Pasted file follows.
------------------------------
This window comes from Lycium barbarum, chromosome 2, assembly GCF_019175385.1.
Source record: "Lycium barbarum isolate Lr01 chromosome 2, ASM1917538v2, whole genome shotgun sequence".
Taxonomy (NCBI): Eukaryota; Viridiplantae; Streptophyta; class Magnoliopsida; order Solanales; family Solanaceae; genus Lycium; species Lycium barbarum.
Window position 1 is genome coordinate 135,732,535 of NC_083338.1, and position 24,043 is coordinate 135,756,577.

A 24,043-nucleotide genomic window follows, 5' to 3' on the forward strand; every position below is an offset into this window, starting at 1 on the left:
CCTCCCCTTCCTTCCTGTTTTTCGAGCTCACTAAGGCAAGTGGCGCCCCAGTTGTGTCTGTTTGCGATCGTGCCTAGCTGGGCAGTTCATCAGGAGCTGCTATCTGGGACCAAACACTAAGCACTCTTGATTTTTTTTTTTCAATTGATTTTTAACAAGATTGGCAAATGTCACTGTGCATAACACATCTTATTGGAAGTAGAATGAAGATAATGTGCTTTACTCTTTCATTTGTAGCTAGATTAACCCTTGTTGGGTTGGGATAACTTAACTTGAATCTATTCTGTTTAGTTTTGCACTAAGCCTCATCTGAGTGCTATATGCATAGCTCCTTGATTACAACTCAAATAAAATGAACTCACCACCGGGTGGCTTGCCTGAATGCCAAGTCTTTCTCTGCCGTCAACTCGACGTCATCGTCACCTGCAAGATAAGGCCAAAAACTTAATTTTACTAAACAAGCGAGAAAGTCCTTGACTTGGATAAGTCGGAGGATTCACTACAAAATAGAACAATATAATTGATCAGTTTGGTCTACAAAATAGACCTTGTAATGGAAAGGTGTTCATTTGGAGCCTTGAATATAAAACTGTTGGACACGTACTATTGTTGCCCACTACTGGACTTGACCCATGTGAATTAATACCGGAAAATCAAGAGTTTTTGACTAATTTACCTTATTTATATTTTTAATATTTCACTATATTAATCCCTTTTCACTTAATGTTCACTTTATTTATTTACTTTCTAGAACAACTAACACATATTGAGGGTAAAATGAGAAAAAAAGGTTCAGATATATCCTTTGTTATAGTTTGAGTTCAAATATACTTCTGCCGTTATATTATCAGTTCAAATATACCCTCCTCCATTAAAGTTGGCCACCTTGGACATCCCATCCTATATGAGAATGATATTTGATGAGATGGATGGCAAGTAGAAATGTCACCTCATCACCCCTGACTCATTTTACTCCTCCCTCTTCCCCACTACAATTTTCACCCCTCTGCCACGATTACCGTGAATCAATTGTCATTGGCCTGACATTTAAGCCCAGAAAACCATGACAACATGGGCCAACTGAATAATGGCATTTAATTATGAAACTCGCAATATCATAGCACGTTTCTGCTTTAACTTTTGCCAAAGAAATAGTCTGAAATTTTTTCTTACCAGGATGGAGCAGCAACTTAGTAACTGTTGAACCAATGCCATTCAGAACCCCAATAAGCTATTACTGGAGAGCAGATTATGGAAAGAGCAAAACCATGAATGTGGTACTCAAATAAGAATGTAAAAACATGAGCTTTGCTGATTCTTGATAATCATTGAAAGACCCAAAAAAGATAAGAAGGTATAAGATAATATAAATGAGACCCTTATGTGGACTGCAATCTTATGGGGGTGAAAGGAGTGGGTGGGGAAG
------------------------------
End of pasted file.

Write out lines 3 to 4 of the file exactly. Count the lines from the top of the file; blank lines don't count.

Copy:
Taxonomy (NCBI): Eukaryota; Viridiplantae; Streptophyta; class Magnoliopsida; order Solanales; family Solanaceae; genus Lycium; species Lycium barbarum.
Window position 1 is genome coordinate 135,732,535 of NC_083338.1, and position 24,043 is coordinate 135,756,577.